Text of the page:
The Shanghai High Life

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The bottle opener The Park Hyatt looms over Shanghai

The Park Hyatt Shanghai is so tall that by the time your shirts have been sent from your room to the ground-level laundry and back, they've traveled a distance of nearly a kilometer. In fact, sheer altitude dominates almost every facet of this 492-m property. Dinners in the world's tallest restaurant, and drinks in the world's highest pub, are filled with breathless gawking at the cityscape below. A pair of huge 150-ton dampers — weights that absorb the motion of a swaying building — eliminate sloshing in the world's loftiest pool. The world's fastest elevators must ascend at the rate of 10 meters a second in order to make journey times tolerable. Such is life at the world's tallest hotel — or the tallest for now, at any rate.

"The height is, of course, an attraction, but there will always be taller hotels," concedes general manager Christophe Sadones, who has a bird's-eye view of the previous record holder, the Grand Hyatt, in the upper reaches of the Jin Mao Tower, right next door. (The Ritz-Carlton Hong Kong, when it opens next year, will be the new claimant for the title.) "And at the end of the day," he says, "you have to remember that this is still a hotel, and the key to success is the same as at any hotel." That means ensuring that every item a guest could conceivably request, from toothpaste to ketchup to adaptors, can be readily accessed by housekeeping staff. "You have to think of this as a vertical city," Sadones explains. "Once you come up to the top, you don't go down again. Everything must be precise."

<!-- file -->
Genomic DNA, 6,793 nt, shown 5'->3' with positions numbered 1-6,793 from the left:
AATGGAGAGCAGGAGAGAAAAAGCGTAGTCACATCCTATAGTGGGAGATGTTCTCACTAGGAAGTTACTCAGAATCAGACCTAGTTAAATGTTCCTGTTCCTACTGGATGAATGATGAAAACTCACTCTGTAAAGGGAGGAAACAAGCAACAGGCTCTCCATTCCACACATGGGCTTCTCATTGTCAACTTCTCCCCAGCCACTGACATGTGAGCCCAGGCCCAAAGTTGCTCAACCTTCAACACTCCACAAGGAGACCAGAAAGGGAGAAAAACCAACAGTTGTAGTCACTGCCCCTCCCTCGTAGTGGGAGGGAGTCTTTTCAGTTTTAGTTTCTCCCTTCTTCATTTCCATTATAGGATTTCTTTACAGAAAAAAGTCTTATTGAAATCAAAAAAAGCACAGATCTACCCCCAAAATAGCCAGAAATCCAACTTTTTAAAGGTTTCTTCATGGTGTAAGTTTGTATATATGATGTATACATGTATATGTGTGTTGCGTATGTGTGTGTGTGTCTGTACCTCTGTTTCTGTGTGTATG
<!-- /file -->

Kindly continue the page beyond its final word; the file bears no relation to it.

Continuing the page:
Things didn't always go like clockwork, though. The Shanghai World Financial Center, the 101-story building that houses the hotel, launched in 1997 and promptly stalled in the Asian financial crisis. A series of restarts and halts followed. Shanghai officials also fretted over the design, which called for a large circular hole to be cut through the top of the building to relieve the force of strong winds. The feature would too much resemble the rising sun of the Japanese flag, they argued. Architect David Malott concocted a trapezoidal cutout instead, giving the building a striking resemblance to a bottle opener. But "it's dramatic in its own way," he says. And how. Today, that crowning trapezoid is home to (what else?) the world's tallest observation deck. You can drop to a crawl on a glass floor that reveals the frenetic metropolis of 19 million people far below.

Thankfully, all is serenity inside the Park Hyatt's 174 rooms. Each features the very latest in high-tech gadgetry and appointments, as well as spacious, Japanese-style bathrooms with rain showers and heated floors. There's also a big sitting area, which is just as well. Chances are you'll be spending a lot of time there, mutely relishing views that are truly out of this world — and hopefully not waiting for your shirts to make the long haul back from the laundry.